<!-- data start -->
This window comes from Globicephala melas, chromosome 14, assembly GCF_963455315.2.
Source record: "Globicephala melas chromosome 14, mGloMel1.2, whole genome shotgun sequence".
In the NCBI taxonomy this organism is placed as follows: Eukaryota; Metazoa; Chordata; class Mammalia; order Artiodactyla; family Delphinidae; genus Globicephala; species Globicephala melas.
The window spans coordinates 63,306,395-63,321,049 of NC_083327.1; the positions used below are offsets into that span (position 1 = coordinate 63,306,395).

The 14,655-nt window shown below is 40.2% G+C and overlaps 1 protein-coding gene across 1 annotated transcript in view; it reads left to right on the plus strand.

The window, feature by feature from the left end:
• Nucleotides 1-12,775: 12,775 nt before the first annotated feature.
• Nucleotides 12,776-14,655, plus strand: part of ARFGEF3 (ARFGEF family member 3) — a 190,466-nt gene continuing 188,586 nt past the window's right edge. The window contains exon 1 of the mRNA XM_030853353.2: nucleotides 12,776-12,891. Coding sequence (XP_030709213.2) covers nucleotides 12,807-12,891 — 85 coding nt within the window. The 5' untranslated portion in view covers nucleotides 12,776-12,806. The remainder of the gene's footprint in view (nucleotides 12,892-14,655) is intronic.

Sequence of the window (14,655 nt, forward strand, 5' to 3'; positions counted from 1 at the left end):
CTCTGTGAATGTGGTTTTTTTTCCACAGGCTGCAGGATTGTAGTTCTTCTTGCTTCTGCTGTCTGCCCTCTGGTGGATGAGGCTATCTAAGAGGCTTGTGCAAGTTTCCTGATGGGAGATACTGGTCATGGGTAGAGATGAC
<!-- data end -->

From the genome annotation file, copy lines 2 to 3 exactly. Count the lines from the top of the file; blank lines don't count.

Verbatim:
Source record: "Globicephala melas chromosome 14, mGloMel1.2, whole genome shotgun sequence".
In the NCBI taxonomy this organism is placed as follows: Eukaryota; Metazoa; Chordata; class Mammalia; order Artiodactyla; family Delphinidae; genus Globicephala; species Globicephala melas.